The Raw and the Cooked

Harper’s Magazine features a nice primer on the state of the raw-milk controversy in its April issue.

Unfortunately not available on the Web, “The Revolution Will Not Be Pasteurized” looks at the movement from several angles. Writer Nathanael Johnson profiles small Canada-based biodynamic farmer Michael Schmidt as well as Mark McAfee, a California dairy farmer with a much larger raw-milk operation. In 2006, five children were infected with E. coli bacteria linked to McAfee’s Organic Pastures raw milk, two seriously.

Johnson shows how the raw-milk movement is at a tipping point, with food-research experts like Bruce German maintaining that the bacteria we give up to pasteurization can do more to help us than harm us. Big corporations like Dannon agree, and they’re rushing to develop proprietary strains of bacteria to add to their dairy products. But many authorities and lawmakers are still profoundly skeptical. To show how dangerous many think raw milk is, Johnson quotes a police officer who, during a raid on a raw-milk dairy, actually told onlookers to step away from “the white liquid substance.”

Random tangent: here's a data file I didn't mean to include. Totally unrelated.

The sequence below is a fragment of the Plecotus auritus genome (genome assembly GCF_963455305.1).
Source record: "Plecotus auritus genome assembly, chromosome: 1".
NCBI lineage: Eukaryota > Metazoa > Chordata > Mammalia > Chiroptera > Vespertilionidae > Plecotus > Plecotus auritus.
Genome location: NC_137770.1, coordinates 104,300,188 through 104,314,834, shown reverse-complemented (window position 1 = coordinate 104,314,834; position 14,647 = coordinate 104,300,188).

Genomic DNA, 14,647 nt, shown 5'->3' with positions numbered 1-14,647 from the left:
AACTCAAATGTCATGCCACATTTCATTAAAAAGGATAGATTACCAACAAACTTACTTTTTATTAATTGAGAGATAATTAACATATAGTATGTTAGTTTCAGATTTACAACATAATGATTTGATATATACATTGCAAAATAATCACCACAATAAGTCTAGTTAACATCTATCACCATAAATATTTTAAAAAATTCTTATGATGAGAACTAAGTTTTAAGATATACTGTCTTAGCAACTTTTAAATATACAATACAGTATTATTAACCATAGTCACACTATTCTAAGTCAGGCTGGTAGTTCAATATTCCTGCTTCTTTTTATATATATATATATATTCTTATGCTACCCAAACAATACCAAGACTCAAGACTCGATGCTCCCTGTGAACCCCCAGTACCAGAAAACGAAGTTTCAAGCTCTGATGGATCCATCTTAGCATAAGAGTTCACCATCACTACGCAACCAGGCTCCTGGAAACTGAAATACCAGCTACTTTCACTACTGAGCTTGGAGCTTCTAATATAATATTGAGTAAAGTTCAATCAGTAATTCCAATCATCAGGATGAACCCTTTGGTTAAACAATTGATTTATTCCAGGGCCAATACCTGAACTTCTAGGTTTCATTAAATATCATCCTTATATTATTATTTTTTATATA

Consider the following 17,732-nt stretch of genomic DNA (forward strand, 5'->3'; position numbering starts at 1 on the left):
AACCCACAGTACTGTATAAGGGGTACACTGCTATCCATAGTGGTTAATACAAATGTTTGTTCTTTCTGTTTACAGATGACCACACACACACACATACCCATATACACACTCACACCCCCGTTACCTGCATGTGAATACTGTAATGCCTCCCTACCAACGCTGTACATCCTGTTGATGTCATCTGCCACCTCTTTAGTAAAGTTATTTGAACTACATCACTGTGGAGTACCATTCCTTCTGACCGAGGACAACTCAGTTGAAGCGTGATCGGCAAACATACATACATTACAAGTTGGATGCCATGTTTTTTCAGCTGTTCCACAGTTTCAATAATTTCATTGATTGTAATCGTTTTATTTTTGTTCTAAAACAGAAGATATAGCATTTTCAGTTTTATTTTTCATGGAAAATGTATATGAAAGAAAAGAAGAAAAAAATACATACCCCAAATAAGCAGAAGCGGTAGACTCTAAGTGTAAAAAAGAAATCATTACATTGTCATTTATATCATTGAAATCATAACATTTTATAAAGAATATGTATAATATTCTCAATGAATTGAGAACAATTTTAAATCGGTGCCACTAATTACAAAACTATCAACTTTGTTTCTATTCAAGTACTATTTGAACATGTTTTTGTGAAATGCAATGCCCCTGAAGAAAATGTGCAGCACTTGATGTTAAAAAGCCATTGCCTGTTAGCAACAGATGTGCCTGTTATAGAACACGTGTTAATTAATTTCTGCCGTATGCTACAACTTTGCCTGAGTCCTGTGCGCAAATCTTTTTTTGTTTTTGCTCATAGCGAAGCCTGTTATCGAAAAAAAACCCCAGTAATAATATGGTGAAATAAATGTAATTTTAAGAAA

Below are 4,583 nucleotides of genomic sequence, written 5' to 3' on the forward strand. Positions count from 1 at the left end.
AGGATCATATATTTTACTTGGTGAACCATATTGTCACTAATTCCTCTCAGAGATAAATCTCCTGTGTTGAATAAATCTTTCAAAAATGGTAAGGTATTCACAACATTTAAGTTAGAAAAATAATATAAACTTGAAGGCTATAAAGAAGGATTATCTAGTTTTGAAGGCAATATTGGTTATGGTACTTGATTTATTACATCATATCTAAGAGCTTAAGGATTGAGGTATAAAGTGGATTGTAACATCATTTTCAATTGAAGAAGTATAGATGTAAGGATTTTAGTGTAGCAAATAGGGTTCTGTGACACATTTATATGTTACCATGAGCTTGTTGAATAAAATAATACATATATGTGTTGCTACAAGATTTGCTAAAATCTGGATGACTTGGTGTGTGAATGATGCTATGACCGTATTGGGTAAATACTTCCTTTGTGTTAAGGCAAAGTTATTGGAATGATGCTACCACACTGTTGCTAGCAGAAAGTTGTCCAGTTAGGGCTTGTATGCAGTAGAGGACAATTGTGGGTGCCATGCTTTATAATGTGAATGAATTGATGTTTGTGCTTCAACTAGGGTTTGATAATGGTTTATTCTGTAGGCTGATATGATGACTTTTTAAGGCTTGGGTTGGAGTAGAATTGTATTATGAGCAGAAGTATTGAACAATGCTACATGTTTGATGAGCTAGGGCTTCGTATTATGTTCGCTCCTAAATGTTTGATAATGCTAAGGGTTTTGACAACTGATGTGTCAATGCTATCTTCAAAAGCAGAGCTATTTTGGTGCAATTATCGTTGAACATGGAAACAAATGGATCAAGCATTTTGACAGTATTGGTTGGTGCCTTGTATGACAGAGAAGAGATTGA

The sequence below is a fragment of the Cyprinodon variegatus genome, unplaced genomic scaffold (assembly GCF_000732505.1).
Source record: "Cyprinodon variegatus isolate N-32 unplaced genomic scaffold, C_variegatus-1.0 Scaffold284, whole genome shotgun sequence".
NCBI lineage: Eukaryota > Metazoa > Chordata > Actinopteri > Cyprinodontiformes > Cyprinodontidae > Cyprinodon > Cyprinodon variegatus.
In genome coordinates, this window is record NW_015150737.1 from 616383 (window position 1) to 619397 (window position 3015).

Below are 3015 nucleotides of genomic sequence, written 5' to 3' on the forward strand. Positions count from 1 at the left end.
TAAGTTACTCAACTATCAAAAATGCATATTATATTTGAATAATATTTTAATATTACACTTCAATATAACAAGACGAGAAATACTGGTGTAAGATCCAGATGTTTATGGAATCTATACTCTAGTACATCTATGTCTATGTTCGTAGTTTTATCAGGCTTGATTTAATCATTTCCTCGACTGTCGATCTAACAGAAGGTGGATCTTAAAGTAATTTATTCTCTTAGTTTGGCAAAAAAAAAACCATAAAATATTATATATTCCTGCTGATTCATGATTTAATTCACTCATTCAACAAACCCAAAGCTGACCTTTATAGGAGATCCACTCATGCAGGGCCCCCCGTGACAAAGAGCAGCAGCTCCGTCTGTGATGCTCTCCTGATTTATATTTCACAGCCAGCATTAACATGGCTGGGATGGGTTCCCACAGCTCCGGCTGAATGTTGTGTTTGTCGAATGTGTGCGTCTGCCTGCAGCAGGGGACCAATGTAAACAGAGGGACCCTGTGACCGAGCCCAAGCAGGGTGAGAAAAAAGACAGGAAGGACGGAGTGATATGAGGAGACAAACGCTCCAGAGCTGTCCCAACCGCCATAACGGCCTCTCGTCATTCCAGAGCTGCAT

In the end, the problem with legalizing raw milk may be more about perception than reality. As Johnson notes:

A dying child will make people change their behavior. The diseases that might stem from a lack of bacteria are much more subtle. ... Businesses that contribute to chronic disease often flourish while businesses that contribute to acute disease get shut down.

Which explains why you often have to join an underground buyers’ club to get raw milk, but you can find a Big Mac in every neighborhood.

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